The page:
Eating disorders have a significant and underestimated impact on Australian society.
They occur in individuals of any gender, age, cultural or socioeconomic background. While estimates of the incidence of eating disorders vary between countries and studies, there is consensus that eating disorders, disordered eating and body image issues affect approximately 9% of the population and have increased worldwide over the last 30 years.
Developing strong prevention and early intervention programs and tools online is critical in addressing the increasing prevalence of eating disorders in Australia. This is particularly true for adolescents and young adults who regularly interact, learn and connect in online spaces.
Research has shown that having the correct information and gaining the right education about eating disorders can help prevent an eating disorder from developing and can encourage early help-seeking for those requiring support. Being informed can also ease the suffering of a person in the early stages of the illness and can reduce the stigma and misconceptions that often surround those who have an eating disorder.
In 2014, the National Eating Disorders Collaboration partnered with ReachOut Australia to run workshops with young people aged between 16 and 25 to better understand their online information needs and explore how to increase engagement with online resources.
Findings from the workshops indicated that young people were not able to recognise the need for relevant support for those in the early stages of an eating disorder. Their low literacy about eating disorders meant that they would be unlikely to seek out a dedicated online resource in this area and were more likely to seek help or information for comorbid issues rather than an eating disorder specifically.
Workshop participants were asked to generate a set of User Experience Guidelines and Goals to help stakeholders understand what young people want in an online resource. It became apparent that products for young people need to: help them understand what is happening, provide easy access to relevant information, provide actionable help, show them they are not alone, be accessible on their smartphones and allow them to remain anonymous when accessing information.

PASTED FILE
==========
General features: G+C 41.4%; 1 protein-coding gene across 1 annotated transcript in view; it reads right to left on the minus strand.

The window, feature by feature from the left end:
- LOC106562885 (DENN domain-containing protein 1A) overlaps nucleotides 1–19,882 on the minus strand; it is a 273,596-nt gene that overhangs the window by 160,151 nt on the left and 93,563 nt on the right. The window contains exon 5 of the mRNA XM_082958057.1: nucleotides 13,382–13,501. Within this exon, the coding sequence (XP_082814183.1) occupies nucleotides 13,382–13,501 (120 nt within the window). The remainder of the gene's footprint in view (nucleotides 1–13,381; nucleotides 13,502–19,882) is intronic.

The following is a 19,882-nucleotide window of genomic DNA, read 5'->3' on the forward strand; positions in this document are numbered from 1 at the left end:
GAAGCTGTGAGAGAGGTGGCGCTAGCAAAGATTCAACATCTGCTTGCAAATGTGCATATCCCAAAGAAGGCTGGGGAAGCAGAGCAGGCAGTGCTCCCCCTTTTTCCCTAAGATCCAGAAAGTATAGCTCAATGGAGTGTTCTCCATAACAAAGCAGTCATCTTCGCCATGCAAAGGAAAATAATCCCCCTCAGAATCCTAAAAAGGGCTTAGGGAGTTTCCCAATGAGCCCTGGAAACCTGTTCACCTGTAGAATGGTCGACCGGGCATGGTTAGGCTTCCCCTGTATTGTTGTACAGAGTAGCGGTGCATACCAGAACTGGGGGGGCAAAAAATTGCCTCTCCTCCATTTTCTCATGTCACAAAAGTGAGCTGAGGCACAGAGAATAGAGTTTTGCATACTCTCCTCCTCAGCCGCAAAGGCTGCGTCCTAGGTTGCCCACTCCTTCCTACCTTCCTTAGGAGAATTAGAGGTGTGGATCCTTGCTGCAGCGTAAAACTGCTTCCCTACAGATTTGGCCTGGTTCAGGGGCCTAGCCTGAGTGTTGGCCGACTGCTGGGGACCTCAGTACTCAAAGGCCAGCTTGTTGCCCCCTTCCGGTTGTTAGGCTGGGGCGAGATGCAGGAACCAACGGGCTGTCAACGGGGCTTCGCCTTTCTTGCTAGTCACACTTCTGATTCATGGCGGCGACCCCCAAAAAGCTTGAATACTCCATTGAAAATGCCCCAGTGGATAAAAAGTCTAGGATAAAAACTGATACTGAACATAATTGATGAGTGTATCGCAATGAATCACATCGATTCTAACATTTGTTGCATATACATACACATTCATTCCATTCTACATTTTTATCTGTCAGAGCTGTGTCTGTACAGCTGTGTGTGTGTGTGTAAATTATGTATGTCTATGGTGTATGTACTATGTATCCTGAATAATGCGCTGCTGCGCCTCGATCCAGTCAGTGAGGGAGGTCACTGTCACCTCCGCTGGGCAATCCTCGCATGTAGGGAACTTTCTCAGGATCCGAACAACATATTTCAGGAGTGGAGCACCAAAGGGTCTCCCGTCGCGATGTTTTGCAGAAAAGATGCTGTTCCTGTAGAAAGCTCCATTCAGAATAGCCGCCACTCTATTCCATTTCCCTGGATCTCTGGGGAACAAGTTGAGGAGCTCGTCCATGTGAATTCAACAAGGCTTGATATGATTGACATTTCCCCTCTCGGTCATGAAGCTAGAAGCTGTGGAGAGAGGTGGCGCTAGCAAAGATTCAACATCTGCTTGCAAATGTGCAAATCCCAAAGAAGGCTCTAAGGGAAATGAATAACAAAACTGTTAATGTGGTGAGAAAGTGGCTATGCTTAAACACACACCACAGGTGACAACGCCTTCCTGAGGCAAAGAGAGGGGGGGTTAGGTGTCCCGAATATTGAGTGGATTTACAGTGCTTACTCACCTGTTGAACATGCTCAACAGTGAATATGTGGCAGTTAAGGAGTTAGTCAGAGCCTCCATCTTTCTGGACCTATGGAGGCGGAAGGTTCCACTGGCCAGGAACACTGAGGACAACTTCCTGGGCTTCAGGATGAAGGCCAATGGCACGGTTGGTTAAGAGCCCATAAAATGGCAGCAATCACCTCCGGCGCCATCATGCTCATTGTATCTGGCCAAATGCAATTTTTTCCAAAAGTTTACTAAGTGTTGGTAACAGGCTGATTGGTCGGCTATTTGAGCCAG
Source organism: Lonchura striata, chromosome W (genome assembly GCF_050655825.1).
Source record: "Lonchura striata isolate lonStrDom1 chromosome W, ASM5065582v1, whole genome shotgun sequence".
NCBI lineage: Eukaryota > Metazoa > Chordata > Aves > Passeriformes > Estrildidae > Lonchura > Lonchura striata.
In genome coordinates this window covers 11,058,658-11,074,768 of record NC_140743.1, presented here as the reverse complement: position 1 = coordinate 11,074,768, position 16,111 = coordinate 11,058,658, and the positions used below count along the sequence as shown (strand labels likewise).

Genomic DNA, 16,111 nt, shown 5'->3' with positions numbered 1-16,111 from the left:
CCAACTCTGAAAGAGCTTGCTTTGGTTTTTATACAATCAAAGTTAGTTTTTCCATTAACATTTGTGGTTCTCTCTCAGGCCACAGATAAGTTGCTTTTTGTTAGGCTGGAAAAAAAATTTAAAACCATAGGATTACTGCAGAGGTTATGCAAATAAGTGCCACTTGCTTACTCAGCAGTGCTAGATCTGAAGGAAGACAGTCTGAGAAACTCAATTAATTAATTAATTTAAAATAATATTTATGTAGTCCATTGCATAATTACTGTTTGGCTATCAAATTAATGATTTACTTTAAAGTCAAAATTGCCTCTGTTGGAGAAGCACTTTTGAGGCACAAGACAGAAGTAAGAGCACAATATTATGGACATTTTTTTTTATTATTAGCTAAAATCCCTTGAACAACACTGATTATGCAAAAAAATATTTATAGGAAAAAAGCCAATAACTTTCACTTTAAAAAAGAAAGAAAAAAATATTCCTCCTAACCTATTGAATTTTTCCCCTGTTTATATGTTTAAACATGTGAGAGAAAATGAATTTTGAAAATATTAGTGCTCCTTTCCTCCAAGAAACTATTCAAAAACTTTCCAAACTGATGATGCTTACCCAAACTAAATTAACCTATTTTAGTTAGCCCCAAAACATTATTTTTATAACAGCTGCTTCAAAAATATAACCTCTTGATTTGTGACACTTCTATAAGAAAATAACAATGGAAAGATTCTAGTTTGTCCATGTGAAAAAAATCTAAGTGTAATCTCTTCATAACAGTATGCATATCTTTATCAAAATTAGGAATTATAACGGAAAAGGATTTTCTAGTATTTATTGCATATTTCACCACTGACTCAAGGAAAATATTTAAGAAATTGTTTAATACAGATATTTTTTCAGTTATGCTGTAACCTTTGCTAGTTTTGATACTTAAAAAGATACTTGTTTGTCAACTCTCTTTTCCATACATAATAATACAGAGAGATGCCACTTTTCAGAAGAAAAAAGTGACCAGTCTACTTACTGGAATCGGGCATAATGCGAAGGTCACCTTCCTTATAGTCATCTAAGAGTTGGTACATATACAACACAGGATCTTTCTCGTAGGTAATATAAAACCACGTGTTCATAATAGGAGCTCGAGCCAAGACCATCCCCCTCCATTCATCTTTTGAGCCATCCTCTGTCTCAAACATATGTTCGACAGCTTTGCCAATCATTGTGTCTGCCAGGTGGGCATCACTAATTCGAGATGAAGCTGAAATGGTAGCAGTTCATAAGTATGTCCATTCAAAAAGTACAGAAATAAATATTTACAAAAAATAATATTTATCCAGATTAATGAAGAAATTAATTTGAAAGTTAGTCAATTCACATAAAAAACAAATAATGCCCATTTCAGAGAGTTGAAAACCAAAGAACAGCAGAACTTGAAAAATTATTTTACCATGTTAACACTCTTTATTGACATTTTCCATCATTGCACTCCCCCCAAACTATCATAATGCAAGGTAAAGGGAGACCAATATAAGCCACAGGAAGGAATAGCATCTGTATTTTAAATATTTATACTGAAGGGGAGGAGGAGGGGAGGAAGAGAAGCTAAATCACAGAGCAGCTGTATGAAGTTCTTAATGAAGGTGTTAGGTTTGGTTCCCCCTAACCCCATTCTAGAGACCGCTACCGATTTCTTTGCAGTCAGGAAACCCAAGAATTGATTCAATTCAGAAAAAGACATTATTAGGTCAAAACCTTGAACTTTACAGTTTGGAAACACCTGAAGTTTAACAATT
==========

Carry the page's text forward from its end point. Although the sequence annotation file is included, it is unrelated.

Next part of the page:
Findings from these workshops including the user experience guidelines and goals are outlined in a new report: Eating Disorders & Online Resources for Young People: User Experience Guidelines for Prevention and Early Intervention of Eating Disorders. The report can be downloaded from: http://nedc.com.au/online-resources-for-young-people.
This report has also been used to inform the development of eatingdisordersinfo.org.au, a new online resource for adolescents and young adults.
Eatingdisordersinfo.org.au is a mobile responsive website designed to be relevant and engaging to young people who are either at risk of or experiencing an eating disorder or who want to access online resources to help a friend or family member. This resource can also be implemented by education, community and health professionals in their professional practice.
It is hoped that the findings and outcomes of this project provide a guide for developing other online resources that seeks to educate, assure and help young people dealing with an eating disorder.
The National Eating Disorders Collaboration (NEDC) is an initiative of the federal Department of Health and Ageing and a collaboration of people and organisations with an expertise and/or interest in eating disorders. NEDC aims to improve the health outcomes of people with, or at risk of developing an eating disorder in Australia, recognising the need to take a long-term approach to promotion, prevention and early intervention for eating disorders.
More information and resources for young people and professionals can be found on the NEDC website: http://www.nedc.com.au/
Learn more about obesity and eating disorders at our Melbourne seminar. You can also find out more about the new online resources from NEDC representatives in our exhibition space in Melbourne, Canberra and Sydney.